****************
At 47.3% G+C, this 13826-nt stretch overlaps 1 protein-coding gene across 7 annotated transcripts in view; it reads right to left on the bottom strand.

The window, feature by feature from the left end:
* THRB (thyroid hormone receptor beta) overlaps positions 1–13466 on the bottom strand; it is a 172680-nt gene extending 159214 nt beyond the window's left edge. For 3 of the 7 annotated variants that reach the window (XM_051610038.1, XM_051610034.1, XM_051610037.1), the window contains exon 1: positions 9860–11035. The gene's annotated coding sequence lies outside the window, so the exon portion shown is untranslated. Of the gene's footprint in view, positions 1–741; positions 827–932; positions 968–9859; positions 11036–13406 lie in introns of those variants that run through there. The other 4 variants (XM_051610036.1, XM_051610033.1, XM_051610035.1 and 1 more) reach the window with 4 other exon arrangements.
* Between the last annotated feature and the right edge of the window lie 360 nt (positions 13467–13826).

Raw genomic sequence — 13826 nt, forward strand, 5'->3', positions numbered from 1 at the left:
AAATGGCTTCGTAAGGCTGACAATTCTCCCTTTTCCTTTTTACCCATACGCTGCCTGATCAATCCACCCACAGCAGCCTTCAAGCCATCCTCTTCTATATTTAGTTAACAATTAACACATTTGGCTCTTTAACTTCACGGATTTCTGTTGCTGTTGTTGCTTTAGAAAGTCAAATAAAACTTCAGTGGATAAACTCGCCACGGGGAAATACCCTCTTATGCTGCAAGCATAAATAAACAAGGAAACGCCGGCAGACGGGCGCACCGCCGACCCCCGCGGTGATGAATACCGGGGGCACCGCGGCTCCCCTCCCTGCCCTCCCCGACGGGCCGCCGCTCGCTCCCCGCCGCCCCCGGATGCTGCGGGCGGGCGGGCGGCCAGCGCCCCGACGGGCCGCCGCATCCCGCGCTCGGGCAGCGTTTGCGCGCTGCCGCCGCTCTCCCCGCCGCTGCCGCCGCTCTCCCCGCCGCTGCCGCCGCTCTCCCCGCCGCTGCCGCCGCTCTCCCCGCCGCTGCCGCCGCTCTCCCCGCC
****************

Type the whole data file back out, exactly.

At 47.3% G+C, this 13826-nt stretch overlaps 1 protein-coding gene across 7 annotated transcripts in view; it reads right to left on the bottom strand.

The window, feature by feature from the left end:
* THRB (thyroid hormone receptor beta) overlaps positions 1–13466 on the bottom strand; it is a 172680-nt gene extending 159214 nt beyond the window's left edge. For 3 of the 7 annotated variants that reach the window (XM_051610038.1, XM_051610034.1, XM_051610037.1), the window contains exon 1: positions 9860–11035. The gene's annotated coding sequence lies outside the window, so the exon portion shown is untranslated. Of the gene's footprint in view, positions 1–741; positions 827–932; positions 968–9859; positions 11036–13406 lie in introns of those variants that run through there. The other 4 variants (XM_051610036.1, XM_051610033.1, XM_051610035.1 and 1 more) reach the window with 4 other exon arrangements.
* Between the last annotated feature and the right edge of the window lie 360 nt (positions 13467–13826).

Raw genomic sequence — 13826 nt, forward strand, 5'->3', positions numbered from 1 at the left:
AAATGGCTTCGTAAGGCTGACAATTCTCCCTTTTCCTTTTTACCCATACGCTGCCTGATCAATCCACCCACAGCAGCCTTCAAGCCATCCTCTTCTATATTTAGTTAACAATTAACACATTTGGCTCTTTAACTTCACGGATTTCTGTTGCTGTTGTTGCTTTAGAAAGTCAAATAAAACTTCAGTGGATAAACTCGCCACGGGGAAATACCCTCTTATGCTGCAAGCATAAATAAACAAGGAAACGCCGGCAGACGGGCGCACCGCCGACCCCCGCGGTGATGAATACCGGGGGCACCGCGGCTCCCCTCCCTGCCCTCCCCGACGGGCCGCCGCTCGCTCCCCGCCGCCCCCGGATGCTGCGGGCGGGCGGGCGGCCAGCGCCCCGACGGGCCGCCGCATCCCGCGCTCGGGCAGCGTTTGCGCGCTGCCGCCGCTCTCCCCGCCGCTGCCGCCGCTCTCCCCGCCGCTGCCGCCGCTCTCCCCGCCGCTGCCGCCGCTCTCCCCGCCGCTGCCGCCGCTCTCCCCGCC